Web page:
Published online 25 August 2009 | 460, 1067 (2009) | doi:10.1038/4601067a

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US plans for science outreach to Muslim world

White House to send scientists as envoys.

The administration of US President Barack Obama is ramping up plans to develop scientific and technological partnerships with Muslim-majority countries.

The move follows a June speech by Obama at Cairo University in Egypt, when he promised to appoint regional science envoys, launch a fund to support technological development and open centres of scientific excellence in Africa, the Middle East and southeast Asia. So far, the science-envoy plan is closest to getting off the ground, say White House officials, who see it as part of a broader drive to improve relations with the Islamic world.

“This is a key part of the partnerships with Muslim-majority communities.”


"Polling consistently shows that science and technology is an area where the United States is widely respected for its leadership," says a top administration official, speaking on condition of anonymity. "This is a key part of the comprehensive partnerships we are pursuing with Muslim-majority communities." The effort is being led by the National Security Council and the Office of Science and Technology Policy.

The White House plans for leading US scientists to visit a Muslim-majority region for several weeks, to canvass local researchers, community leaders and others for ideas that would shape scientific initiatives.

Various US embassies have already identified themes of interest, officials say. Lebanon, for instance, has expressed an interest in technology development focused on the environment, and Bangladesh wants to initiate mentoring programmes for young scientific professionals. The first science envoy is expected to be announced "shortly", according to the administration official.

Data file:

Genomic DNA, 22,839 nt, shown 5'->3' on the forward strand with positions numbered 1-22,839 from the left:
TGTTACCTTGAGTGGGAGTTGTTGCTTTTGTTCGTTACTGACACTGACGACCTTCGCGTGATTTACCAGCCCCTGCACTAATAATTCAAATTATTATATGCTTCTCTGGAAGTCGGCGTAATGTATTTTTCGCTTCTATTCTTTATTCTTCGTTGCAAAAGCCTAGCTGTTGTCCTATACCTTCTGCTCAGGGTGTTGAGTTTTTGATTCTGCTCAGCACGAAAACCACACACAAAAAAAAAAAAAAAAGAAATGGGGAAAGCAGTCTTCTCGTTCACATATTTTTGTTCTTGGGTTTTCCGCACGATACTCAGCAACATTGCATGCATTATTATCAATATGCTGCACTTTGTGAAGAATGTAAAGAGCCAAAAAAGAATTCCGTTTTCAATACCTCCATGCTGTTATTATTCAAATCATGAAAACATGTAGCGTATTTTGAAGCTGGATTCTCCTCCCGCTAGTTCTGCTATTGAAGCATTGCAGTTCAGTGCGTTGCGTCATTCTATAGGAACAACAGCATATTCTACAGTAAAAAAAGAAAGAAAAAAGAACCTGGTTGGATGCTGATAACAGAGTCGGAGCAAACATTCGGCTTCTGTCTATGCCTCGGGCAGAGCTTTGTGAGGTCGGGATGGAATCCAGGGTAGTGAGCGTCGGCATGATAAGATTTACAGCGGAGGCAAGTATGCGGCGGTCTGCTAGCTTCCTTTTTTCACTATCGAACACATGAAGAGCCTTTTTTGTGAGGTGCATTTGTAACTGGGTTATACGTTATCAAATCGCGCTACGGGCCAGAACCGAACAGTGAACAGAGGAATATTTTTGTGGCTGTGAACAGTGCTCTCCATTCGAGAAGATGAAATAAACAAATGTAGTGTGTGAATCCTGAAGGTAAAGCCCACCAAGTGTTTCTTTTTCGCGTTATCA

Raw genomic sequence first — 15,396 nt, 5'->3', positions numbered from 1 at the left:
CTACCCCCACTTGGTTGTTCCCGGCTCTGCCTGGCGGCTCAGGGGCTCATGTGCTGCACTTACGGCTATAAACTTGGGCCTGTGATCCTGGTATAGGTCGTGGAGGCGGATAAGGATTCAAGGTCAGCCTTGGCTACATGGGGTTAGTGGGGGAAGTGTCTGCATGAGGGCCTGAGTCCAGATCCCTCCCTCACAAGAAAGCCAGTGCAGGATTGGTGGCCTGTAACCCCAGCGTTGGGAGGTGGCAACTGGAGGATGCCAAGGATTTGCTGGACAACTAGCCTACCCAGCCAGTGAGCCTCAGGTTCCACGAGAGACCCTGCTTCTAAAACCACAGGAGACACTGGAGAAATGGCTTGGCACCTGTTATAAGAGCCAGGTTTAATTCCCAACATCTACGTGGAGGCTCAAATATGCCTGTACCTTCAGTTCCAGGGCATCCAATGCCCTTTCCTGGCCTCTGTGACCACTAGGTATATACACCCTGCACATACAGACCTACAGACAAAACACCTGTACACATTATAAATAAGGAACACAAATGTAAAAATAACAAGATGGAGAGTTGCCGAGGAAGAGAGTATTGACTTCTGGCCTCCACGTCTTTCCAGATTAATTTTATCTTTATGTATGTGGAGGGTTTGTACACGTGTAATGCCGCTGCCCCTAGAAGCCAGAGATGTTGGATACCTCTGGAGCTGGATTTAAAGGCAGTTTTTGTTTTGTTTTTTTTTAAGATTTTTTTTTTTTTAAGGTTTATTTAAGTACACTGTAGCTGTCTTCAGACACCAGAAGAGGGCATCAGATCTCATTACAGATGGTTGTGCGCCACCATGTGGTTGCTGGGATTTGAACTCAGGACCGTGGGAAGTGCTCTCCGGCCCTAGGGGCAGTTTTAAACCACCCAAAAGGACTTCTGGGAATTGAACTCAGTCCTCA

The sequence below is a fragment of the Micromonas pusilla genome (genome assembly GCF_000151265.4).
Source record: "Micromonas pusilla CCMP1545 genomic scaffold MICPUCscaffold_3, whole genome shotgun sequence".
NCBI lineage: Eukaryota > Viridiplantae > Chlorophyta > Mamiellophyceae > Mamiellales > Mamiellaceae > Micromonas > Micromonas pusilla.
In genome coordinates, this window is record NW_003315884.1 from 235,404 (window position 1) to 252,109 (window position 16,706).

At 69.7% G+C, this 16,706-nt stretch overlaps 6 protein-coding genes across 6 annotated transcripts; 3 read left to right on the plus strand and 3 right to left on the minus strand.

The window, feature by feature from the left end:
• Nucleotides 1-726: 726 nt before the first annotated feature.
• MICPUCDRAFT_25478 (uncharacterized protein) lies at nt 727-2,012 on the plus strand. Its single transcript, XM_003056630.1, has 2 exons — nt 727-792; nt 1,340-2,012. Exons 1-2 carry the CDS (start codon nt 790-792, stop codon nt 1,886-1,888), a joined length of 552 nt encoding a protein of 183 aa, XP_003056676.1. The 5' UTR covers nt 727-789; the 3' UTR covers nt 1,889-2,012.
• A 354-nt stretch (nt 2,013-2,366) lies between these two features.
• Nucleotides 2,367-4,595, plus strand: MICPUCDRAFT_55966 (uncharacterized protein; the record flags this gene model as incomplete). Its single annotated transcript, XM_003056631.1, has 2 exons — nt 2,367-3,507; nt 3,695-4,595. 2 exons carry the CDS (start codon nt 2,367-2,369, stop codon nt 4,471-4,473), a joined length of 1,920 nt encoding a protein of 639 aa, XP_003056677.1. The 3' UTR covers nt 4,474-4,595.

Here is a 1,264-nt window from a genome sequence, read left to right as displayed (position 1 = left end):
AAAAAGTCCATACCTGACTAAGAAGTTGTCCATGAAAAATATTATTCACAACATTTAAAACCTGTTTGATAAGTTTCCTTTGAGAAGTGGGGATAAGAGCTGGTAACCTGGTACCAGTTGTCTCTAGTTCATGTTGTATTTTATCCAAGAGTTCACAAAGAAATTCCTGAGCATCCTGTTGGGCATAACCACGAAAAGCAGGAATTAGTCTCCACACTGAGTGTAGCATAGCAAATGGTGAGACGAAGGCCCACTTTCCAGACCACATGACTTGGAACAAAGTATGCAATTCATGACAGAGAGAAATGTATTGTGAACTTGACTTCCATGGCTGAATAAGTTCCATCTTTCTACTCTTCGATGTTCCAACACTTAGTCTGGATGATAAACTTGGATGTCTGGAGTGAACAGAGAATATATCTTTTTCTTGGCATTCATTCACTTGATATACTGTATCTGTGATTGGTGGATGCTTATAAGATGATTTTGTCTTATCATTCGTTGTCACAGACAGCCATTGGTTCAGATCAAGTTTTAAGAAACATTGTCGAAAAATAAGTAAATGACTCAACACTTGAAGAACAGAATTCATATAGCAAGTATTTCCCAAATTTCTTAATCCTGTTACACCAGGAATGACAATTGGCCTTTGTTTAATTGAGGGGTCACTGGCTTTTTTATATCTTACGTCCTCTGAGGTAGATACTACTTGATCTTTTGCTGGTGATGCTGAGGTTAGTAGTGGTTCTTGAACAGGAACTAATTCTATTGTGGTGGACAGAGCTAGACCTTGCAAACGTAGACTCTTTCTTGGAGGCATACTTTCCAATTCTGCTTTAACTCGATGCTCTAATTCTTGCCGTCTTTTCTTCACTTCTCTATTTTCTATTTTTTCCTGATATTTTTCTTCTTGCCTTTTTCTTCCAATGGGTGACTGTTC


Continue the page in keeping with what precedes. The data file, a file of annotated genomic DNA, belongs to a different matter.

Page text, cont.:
"They [the administration] clearly have the door open for ideas, and we have ideas," says John Boright, director of international affairs at the National Academy of Sciences in Washington DC, an independent advisory group.

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Boright was part of a delegation that visited Syria this spring to discuss science and technology exchanges. Syrian researchers told it that their greatest need was for more training for nurses and medical technicians. Setting up a training centre along those lines might be "low-hanging fruit" for the White House to pluck off, Boright says.

In the longer term, the White House will need to work within or around science initiatives that are already underway, such as the Masdar eco-city in the United Arab Emirates and the King Abdullah University of Science and Technology, due to open next month in Saudi Arabia. 

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